health and social care

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Access Inclusion And Participation Disability Health And Social Care Essay

The Disability Discrimination Act (DDA) defines a disabled person as someone who has a physical or mental impairment that has a substantial and long-term adverse effect on their ability to carry out normal day-to-day activities. (DDA, 2005). Access and inclusion into sport and physical activity is difficult for many people with a disabiltiy therefor changes must be made to ensure that every person wishing to take part can do so. This could be changing the facilities so that access is better for disabled people as well as modifying equipment and training programs so that everybody can access the facilities. There are many schemes in place to help give disabled people the opportunity to participate in sporting activities such as the Federation of Disability Sport Wales (FDSW) which is a pan-disability National Governing Body of Sport which aims to promote and develop quality sports opportunities (Disability Sports Wales, 2004). Although increased effort has been put into studies connecting disability with physical activity, problems remain.

The majority of young disabled people express a preference for participating in a sporting environment if it was organised within a disability sports. (EFDS, 2005). Sports for the disabled still remain an understudied area and should be improved greatly if it is to develop. A development for disability in sport is needed because there are people who cannot participate in sport because of reasons beyond their own control. For most disabled people, their disability is not the barrier and therefore more should be done to overcome barriers that could be easily eradicated (Barton, 1989).

A physically active lifestyle is associated with many health and social benefits. This is also true for those individuals who have a disability or long term health condition. Physical activity can not only reduce the risk for secondary health problems but can improve all levels of functioning (Hidde et al. 2004).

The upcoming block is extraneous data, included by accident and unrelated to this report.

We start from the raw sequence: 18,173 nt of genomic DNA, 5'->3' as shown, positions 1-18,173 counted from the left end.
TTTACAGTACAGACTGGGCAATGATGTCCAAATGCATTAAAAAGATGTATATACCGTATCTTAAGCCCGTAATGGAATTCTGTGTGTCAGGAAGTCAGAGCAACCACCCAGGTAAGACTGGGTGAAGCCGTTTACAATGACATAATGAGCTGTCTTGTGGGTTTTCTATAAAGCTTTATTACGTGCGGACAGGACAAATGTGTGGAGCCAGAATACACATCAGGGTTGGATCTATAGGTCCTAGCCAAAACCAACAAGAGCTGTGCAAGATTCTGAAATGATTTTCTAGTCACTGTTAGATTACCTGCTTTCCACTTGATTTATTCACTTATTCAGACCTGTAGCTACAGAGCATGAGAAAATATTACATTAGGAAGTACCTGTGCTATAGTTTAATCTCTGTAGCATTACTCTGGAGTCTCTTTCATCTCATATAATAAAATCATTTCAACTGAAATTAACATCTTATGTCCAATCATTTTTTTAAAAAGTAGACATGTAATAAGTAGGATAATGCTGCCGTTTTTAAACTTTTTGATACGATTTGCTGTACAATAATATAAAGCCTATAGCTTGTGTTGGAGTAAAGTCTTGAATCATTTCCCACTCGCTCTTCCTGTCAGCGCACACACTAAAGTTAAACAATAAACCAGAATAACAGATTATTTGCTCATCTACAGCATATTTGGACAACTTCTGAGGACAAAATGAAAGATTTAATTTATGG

The Disability Discrimination Act (DDA) defines a disabled person as someone who has a physical or mental impairment that has a substantial and long-term adverse effect on his or her ability to carry out normal day-to-day activities. (DDA, 2005)

For people with a disability, accessing sporting activities can be difficult as there may not be many facilities to provide for them. Also the sports that they are able to access may not be suitable for them to be included therefore adaptations must be made to the sports to give them the opportunity to participate (Jette, 2003). This should include participation with able bodied participants also. There are schemes which run to organize safe and enjoyable sporting activities for disable people, as well as schemes that look to give access, inclusion and participation in sport for disabled and able bodied people alike (Finch et al, 2001).

The Federation of Disability Sport Wales (FDSW) is a pan-disability National Governing Body of Sport which aims to promote and develop quality sports opportunities (Disability Sports Wales, 2004). This scheme is set in Wales but there are other schemes that work towards promoting and developing disability sport throughout the UK.

This report will look at disability in sport. The main issues that will be looked at are access to take part in sports as well as the inclusion for disability in the sports. With these factors being identified, participation levels for disability in sport will be examined to see what areas of the UK are working towards giving equal opportunities for disabled children and adults. The project will study the schemes and look at how they help to allow access and inclusion to the sports and also the participation levels of disablity in sport.